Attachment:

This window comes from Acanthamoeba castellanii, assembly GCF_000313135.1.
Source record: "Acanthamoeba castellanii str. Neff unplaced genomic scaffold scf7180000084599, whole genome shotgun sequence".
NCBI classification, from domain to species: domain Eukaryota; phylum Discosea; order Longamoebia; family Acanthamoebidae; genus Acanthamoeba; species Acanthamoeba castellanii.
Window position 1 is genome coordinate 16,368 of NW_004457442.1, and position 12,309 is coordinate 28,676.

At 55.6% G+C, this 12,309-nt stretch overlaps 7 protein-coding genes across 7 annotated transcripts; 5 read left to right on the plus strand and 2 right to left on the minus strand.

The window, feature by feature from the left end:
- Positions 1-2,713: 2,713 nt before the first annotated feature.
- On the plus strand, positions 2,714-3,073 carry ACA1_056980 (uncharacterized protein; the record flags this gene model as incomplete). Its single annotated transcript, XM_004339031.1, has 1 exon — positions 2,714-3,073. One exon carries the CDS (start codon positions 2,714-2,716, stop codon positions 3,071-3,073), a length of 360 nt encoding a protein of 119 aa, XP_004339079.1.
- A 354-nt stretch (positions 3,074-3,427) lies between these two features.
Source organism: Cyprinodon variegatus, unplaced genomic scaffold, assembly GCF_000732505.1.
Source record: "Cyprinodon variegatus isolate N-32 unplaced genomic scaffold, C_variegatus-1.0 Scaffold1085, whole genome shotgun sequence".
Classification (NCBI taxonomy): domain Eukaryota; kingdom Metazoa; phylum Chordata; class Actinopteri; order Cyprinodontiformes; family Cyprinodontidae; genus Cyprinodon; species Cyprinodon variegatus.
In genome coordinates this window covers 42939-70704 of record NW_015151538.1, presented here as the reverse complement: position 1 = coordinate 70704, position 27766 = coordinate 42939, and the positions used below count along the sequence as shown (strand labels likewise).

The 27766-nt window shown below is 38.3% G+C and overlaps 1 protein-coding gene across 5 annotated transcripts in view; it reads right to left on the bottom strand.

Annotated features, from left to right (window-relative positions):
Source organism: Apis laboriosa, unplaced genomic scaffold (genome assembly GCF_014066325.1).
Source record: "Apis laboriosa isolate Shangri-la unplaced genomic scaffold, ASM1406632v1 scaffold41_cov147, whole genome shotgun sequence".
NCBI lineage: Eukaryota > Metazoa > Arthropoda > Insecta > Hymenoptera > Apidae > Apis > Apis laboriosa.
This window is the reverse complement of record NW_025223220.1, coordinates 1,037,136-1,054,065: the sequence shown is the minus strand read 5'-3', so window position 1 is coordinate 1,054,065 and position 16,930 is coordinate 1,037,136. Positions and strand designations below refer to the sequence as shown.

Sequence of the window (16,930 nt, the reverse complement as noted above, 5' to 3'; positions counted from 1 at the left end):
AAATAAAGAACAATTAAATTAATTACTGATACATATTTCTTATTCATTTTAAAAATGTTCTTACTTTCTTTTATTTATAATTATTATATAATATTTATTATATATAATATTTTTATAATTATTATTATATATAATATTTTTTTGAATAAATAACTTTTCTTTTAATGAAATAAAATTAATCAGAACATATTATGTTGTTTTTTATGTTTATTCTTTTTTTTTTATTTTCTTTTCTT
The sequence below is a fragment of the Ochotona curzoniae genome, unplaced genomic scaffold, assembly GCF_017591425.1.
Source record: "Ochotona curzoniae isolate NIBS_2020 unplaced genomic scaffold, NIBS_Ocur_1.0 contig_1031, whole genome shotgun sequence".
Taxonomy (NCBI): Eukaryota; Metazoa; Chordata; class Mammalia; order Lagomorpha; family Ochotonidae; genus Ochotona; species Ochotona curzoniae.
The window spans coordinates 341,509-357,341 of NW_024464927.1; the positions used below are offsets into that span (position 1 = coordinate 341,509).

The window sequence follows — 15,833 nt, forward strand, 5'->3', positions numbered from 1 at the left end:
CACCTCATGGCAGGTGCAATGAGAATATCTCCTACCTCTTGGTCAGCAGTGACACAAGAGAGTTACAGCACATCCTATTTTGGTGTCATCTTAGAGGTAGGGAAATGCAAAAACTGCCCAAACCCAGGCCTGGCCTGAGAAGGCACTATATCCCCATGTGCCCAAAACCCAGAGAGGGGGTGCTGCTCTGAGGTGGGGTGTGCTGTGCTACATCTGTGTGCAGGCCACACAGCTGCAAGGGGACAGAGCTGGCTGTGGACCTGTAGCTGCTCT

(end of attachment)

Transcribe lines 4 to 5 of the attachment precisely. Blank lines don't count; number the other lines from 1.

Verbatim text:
Window position 1 is genome coordinate 16,368 of NW_004457442.1, and position 12,309 is coordinate 28,676.

At 55.6% G+C, this 12,309-nt stretch overlaps 7 protein-coding genes across 7 annotated transcripts; 5 read left to right on the plus strand and 2 right to left on the minus strand.